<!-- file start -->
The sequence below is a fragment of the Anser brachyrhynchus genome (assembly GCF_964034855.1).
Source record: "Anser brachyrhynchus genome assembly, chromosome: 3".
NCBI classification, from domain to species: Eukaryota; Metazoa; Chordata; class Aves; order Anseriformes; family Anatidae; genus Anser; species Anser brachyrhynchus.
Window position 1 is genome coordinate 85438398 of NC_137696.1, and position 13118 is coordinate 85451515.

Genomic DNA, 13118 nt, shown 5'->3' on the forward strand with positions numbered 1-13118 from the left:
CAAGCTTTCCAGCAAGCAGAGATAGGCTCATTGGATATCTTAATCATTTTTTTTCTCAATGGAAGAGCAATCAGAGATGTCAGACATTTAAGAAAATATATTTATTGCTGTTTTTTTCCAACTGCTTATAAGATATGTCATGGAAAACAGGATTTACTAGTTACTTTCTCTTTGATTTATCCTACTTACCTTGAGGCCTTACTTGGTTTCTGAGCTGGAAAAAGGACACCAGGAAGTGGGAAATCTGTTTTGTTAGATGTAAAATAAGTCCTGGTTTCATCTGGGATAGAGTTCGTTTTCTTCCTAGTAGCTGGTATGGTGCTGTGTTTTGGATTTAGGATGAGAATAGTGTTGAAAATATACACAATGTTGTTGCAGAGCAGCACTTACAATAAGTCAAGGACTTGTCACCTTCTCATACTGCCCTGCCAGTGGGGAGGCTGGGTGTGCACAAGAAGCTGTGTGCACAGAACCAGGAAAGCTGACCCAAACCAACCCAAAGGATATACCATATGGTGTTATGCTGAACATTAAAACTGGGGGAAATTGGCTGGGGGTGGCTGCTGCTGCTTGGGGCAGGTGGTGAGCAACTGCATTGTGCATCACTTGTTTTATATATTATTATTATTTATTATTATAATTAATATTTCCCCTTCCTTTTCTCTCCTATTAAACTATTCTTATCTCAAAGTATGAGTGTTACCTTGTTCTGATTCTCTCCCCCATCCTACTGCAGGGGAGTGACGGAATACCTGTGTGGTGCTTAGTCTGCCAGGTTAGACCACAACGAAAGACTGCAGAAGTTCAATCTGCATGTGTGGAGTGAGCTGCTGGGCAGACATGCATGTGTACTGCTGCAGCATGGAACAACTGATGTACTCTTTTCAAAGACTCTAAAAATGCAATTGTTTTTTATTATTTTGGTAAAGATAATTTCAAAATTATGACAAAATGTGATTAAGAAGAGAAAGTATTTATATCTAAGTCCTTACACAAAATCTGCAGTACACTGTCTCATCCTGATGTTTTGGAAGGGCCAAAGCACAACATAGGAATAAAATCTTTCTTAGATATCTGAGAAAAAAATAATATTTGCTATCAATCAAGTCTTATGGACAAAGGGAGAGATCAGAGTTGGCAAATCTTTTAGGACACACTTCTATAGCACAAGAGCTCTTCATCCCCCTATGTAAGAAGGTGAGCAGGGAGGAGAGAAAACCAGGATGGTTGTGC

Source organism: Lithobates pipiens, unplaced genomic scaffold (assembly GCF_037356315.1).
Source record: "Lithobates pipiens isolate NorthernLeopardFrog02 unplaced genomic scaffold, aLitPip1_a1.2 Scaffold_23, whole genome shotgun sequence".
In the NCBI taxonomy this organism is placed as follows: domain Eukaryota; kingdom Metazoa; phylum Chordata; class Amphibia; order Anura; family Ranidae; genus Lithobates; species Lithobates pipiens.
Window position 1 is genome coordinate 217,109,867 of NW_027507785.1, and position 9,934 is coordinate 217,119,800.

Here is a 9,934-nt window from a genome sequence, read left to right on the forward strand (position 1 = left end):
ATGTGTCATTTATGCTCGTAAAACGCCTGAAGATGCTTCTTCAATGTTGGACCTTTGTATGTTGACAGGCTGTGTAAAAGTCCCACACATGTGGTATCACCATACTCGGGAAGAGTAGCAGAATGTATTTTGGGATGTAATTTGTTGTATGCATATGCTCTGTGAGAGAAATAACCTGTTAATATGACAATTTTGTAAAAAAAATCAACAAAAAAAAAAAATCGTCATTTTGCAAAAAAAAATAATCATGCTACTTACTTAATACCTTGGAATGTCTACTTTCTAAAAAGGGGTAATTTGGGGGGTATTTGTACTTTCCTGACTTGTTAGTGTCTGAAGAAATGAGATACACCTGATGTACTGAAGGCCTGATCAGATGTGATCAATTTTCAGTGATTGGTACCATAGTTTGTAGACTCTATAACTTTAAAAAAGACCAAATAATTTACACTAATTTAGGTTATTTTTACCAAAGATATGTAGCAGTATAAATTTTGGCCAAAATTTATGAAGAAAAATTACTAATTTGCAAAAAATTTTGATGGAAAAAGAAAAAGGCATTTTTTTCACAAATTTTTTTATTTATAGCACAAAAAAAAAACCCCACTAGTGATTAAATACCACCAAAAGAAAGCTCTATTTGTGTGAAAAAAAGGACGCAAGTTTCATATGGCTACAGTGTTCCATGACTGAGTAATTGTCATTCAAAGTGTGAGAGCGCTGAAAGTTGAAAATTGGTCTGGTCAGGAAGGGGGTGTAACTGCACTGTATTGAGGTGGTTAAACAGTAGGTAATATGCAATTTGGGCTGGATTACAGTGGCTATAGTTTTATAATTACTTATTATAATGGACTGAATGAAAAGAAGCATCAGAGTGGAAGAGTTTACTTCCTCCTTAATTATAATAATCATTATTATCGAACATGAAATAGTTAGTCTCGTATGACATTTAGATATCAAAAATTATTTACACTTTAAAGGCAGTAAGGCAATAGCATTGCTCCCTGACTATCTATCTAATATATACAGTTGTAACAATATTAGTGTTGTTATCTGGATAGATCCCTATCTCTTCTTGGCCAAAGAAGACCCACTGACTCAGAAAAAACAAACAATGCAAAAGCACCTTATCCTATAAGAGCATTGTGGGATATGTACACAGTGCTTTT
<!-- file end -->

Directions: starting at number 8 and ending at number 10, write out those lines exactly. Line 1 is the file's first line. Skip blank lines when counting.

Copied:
Source record: "Lithobates pipiens isolate NorthernLeopardFrog02 unplaced genomic scaffold, aLitPip1_a1.2 Scaffold_23, whole genome shotgun sequence".
In the NCBI taxonomy this organism is placed as follows: domain Eukaryota; kingdom Metazoa; phylum Chordata; class Amphibia; order Anura; family Ranidae; genus Lithobates; species Lithobates pipiens.
Window position 1 is genome coordinate 217,109,867 of NW_027507785.1, and position 9,934 is coordinate 217,119,800.